Those two numinous blocks of Monroe Street where I lived from age 4 or 5 to age 12 were the terrain of magic for me, where nights became playgrounds for hide and seek and kick the can, where a field nearby became a fort, a hide-out, a place of refuge, where Mike Hines and I performed our experiments where explosion was the mark of success.

    In 1957 Mike and I were out back in our backyard, we lived across the alley from each other. We looked up and saw three silver shaped objects high in the late afternoon sky. To my recollection this was September or October. We watched those objects for a while, then they went behind the moon. That’s right, behind the moon. Mike and I reported this to my dad who wrote a small article in the paper about it. This was the time of the UFO’s and Mike and I saw some. Nothing ever came of our sighting.

    Mike left the US during the Vietnam War for Canada. According to Toni, who saw Mike’s sister Susan not long ago, he’s still there.

    Some of us had grown up on the same street together, then gone to elementary, junior high and high school together. We passed from children to youth to teen-agers together. Those memories, those years together in the same place are a powerful bond, one not broken by time or physical separation. We proved that all over again at this weekend.

  • Here Comes the Parade

    Fall                               Waning Back to School Moon

    Had no internet connection at camp Chesterfield.

    October 1st, 2010 9 pm

    Chesterfield Spiritualist Camp, Chesterfield Indiana Rm 219, The Western Hotel

    Drove down from Lafayette taking interstates because I wanted to have time for a nap. Got here about 2 and took an hour long nap. The room is basic. A bed, a small chest of drawers, a lamp and a bathroom. No three pronged plugs and no internet. A retreat environment.

    In Alexandria I saw Tim Lockwood and Mike Lynch hanging out in front of the Alexandria Historical Society. My folks. When I went inside there were about 15 people in the room, many of whom I didn’t recognize.

    Teddy Bryant I did recognize. He told me about Saturday being the devil’s night, long ago. He’s a real estate agent now after a career as an electrician. “I had two careers, both of them I looked forward to going to work in the morning. Not many people can say that.”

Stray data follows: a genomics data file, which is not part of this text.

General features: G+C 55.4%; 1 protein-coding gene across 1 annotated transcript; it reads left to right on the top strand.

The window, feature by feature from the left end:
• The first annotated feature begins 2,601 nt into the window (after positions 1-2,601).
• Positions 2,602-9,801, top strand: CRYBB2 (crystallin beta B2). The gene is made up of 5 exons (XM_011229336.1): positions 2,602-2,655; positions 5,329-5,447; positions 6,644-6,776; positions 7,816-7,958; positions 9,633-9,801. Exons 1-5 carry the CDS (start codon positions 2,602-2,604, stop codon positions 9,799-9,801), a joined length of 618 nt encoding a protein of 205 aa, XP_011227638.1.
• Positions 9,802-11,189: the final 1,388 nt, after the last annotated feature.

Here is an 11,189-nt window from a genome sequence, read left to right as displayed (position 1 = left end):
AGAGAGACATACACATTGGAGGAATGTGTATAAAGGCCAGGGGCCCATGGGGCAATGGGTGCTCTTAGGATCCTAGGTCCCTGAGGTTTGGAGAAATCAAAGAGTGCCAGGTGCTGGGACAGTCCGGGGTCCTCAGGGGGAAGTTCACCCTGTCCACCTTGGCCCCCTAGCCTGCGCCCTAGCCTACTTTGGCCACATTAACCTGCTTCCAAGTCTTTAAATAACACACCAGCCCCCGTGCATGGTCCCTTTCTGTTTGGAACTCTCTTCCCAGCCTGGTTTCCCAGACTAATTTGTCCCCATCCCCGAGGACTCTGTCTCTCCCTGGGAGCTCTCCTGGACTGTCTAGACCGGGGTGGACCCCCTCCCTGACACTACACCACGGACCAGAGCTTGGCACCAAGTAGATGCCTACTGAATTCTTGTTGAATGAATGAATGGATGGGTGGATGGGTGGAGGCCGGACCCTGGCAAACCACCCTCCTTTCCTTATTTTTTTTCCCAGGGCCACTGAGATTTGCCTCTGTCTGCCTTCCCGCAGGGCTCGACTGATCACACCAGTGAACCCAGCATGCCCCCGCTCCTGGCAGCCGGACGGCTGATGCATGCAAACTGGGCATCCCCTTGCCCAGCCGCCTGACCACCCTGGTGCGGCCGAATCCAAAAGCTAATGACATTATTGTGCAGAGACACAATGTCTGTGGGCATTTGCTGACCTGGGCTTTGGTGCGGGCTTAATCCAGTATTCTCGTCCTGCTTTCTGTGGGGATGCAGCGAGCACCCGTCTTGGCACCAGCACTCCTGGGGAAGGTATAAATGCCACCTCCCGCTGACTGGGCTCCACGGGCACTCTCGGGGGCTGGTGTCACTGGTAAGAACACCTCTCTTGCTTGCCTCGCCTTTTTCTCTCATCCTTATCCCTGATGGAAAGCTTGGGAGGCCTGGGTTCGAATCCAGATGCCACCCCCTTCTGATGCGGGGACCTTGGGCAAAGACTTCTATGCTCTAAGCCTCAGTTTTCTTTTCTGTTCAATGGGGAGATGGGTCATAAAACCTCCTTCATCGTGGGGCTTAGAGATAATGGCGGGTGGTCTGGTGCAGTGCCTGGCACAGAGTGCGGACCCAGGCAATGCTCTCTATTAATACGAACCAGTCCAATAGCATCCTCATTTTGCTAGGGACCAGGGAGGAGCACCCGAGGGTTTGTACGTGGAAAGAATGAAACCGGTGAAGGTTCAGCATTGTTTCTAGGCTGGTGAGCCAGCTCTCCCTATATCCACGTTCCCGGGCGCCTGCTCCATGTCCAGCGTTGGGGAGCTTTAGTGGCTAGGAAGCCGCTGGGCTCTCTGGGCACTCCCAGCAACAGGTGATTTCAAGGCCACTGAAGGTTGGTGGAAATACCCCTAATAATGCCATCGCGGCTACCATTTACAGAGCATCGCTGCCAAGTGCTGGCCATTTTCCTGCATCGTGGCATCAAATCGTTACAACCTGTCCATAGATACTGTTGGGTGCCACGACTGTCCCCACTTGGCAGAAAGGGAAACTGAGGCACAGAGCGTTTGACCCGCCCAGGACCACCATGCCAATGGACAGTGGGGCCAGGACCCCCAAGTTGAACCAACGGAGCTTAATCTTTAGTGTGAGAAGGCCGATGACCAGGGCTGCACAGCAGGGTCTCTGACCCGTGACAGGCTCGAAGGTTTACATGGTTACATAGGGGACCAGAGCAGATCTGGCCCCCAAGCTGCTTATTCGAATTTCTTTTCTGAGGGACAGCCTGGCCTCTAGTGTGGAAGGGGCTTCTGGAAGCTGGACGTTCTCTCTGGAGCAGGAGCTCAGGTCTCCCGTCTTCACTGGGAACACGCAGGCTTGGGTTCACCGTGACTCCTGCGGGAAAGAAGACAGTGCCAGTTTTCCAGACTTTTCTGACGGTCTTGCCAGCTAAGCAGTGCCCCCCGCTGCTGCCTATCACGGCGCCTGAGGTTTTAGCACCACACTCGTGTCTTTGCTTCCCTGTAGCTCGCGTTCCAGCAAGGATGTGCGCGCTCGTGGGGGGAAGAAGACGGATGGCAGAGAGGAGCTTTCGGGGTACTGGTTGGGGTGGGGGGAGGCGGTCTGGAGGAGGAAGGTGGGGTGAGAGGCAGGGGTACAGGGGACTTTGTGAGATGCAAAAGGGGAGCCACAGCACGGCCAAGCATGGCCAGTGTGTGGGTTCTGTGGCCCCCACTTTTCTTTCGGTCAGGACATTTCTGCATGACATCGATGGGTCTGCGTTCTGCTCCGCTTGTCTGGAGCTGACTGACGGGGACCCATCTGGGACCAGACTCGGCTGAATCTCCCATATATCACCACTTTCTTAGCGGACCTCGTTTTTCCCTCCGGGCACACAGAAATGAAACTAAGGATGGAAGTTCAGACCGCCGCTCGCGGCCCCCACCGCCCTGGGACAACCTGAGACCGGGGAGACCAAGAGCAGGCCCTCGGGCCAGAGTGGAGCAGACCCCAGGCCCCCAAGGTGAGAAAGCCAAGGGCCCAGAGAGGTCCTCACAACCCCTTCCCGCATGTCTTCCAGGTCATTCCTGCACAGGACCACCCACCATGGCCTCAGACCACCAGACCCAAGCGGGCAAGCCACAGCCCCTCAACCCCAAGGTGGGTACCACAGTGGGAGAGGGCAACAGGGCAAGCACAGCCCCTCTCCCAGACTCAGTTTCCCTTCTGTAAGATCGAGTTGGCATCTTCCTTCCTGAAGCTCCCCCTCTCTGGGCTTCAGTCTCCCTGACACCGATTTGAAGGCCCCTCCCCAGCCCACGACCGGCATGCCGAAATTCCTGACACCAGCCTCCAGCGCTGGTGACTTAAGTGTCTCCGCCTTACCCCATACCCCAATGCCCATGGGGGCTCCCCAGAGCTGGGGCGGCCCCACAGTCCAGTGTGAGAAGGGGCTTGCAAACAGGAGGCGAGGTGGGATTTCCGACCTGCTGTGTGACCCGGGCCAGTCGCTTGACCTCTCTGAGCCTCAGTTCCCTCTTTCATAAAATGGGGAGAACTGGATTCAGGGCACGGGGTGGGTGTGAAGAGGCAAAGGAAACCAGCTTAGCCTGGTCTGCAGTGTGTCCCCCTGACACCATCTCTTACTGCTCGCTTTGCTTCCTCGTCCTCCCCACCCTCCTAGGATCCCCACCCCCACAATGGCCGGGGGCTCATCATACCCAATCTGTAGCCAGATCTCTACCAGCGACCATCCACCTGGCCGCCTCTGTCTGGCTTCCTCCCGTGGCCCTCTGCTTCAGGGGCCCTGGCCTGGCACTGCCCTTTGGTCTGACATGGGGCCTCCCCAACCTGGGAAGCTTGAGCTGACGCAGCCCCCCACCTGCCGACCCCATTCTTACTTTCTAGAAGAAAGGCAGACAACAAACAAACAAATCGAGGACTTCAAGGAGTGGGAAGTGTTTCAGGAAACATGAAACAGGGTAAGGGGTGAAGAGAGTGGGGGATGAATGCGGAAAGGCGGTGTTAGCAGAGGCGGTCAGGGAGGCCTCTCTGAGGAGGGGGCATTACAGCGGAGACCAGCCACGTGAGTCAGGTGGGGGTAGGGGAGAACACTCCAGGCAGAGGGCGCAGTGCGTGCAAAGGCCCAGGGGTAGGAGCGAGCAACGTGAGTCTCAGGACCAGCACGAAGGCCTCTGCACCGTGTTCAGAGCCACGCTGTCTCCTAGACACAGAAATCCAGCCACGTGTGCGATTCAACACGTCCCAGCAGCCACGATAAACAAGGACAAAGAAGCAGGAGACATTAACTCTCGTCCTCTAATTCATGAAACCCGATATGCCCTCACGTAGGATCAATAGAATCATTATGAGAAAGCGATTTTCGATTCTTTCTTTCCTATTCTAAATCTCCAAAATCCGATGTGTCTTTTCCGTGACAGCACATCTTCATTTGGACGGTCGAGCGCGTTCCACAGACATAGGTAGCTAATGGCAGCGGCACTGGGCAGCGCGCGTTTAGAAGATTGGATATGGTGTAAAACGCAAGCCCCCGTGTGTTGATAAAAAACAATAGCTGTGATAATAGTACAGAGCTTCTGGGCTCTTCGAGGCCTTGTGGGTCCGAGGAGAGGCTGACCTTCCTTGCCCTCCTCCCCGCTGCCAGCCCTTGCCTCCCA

Then, he added, “I have a bone to pick with you.” Huh. “One night after we got done with the truck at Coxes I walked over and asked Vicky Moore out. But. When I asked her again the next day, she said, Charlie told me what you said. She never went out with me.” Gee, Ted. A while ago. I don’t remember the incident or Vicky Moore for that matter.

    Jay Kantner was there, short as ever with a beard and a hearing aid. He lives in Oregon, fishes the Columbia and hunts in the area. When I asked him if it was salmon, he said, “All five species.”

    Larry Maple, the original organizer with Becky Ellis, looked pretty beat up. He had a bladder taken out and replace, then a swollen lymph gland that they just drained three weeks ago. He looks thin and weak.

    Tony Fox came up and asked for her flowers and honey. I plain forgot. She hugged me to her now ample bosom and gave me a kiss.

    After a bit more like that, they organized us for the homecoming parade. We had a float which consisted of a flat bed trailer with hay bales and a few chairs. About 20 of us got on and rode 670class-of-1965-floatthrough town doing the wave and old Alexandria Tigers cheers. Along the way we played remember what used to be there along Harrison Avenue, many of the store fronts are empty and only Cox’s Supermarket and Broyle’s furniture remain of the businesses from our childhood: The Rexall Drug Store, Danners, Murphys, PN Hirsch, Bailey’s pharmacy, Furman’s, Baumgartners, Mahoney’s.

    It was fun and bittersweet, being with old friends, childhood friends, sharing memories but noticing that this was our 45th reunion, lots of gray hair, 20% of the class now dead.

    After the parade wound its way out to the newer Alexandria High School, Larry Etchison drove us back into town. We got our cars and drove out to the curve. I saw Bill Kildow. Geez. Been a real long time. His brother, Steve, was in my class, but Bill and I had a special bond. It was good to see him. The Kildow’s lived on Monroe Street in the late 50’s and so did I.

    We sat around swapping stories. Where do you live now? What do you do? Any grandkids? You have great grandchildren! Louie Bender, extroverted as ever, went up and hugged a woman, said, “Tamara, Don’t you remember me? Louis Bender.” It wasn’t Tamara.

    October 2nd. A laundromat across from what used to be the Roller Rink, at one time the best in the nation and site of national competitions. Now it’s an Eagles. The only skating is, as someone said last night, “after there’s been a lot of drinking.”